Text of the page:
LAMSAS in the Netherlands
Our methods are very sensitive to variations in the way the data was recorded.
A clustering below (map left) shows an almost exact division according to
fieldworkers (map right):
two clusters for Guy Lowman, two clusters for Raven McDavid, one for the remaining
fieldworkers. (This last single cluster does not indicate agreement between
data from the remaining fieldworkers.)
grouping: fieldworker + worksheet + community: 570 locations
(two locations merged because of identical coordinates)
map (left): clustering into five groups, using Ward's Method
data: raw phonetic strings, no lexical variants
The plot below shows some of the differences between how Lowman and McDavid did
their work. Lowman seems to have coached the informants more to get consistent
results. McDavid may have allowed the informants to respond more freely,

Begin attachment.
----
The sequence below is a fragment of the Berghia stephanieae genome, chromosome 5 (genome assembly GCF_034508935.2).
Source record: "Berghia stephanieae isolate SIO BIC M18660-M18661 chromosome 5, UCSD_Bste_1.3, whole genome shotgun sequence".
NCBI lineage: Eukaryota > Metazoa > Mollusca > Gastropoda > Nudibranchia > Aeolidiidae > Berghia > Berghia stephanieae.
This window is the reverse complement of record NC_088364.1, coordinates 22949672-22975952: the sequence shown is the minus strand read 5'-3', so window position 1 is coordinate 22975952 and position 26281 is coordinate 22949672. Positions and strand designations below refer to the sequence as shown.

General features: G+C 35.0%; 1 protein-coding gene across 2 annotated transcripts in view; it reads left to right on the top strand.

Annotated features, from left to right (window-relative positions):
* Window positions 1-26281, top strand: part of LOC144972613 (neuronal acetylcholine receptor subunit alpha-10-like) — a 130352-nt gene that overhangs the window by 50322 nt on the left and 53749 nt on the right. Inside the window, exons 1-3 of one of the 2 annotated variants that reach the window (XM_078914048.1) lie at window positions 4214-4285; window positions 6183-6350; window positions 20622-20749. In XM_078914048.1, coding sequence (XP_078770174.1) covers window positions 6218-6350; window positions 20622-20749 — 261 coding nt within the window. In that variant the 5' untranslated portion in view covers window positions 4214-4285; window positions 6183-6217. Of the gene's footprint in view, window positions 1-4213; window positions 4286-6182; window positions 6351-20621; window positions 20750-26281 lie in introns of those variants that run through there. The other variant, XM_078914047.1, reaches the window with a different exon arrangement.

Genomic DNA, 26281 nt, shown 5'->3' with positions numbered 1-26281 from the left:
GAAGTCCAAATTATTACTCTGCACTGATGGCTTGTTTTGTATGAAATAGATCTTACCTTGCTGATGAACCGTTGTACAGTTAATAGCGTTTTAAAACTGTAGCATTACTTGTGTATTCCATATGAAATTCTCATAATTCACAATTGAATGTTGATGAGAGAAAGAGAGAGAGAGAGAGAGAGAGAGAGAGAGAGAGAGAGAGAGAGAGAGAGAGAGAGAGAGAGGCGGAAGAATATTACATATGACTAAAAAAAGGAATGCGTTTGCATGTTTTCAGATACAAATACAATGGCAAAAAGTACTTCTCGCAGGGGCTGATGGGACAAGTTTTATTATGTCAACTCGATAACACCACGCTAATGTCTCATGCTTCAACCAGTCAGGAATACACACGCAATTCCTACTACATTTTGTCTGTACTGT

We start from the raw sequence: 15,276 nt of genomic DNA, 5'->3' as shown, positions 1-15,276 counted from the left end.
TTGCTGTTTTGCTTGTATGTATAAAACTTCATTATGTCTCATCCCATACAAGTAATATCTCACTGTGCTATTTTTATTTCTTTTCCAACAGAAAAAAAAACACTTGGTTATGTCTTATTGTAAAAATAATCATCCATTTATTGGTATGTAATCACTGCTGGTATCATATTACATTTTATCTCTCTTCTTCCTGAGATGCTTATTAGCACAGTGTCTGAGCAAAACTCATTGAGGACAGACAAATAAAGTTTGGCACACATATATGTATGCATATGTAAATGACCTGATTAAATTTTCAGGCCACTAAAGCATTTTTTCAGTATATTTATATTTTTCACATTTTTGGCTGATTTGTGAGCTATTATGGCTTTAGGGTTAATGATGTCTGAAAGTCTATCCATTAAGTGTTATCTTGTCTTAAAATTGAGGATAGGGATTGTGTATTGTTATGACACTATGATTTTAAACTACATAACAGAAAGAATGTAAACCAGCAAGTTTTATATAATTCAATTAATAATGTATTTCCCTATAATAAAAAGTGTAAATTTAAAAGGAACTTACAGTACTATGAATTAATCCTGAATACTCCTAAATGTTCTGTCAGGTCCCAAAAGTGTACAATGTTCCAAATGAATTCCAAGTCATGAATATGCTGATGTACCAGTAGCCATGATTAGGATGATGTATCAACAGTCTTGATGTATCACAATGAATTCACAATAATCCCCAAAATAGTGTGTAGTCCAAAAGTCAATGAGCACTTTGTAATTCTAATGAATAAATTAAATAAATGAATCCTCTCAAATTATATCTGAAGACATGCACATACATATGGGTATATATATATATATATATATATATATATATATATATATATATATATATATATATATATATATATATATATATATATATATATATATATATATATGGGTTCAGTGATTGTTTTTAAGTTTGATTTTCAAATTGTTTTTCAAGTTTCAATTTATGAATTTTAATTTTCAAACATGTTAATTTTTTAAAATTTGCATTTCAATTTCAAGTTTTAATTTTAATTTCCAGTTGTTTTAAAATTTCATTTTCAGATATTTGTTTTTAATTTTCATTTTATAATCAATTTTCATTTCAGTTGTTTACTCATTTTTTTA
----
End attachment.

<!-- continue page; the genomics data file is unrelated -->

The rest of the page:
which could explain why the number of responses per informant varies
much stronger with McDavid than with Lowman.
We cannot tell if the data collected by Lowman is more valuable than that
collected by McDavid, or vice versa. All we can say is that the Lowman data seems
more suitable for computational analysis, both by its uniformity, and by the
fact that it covers by far the largest area of LAMSAS.
There are probably also differences in transcriptions of sounds between
fieldworkers. Those differences may be minor, but they frustrate our
So, unfortunately, we are not able to analyse LAMSAS as a whole.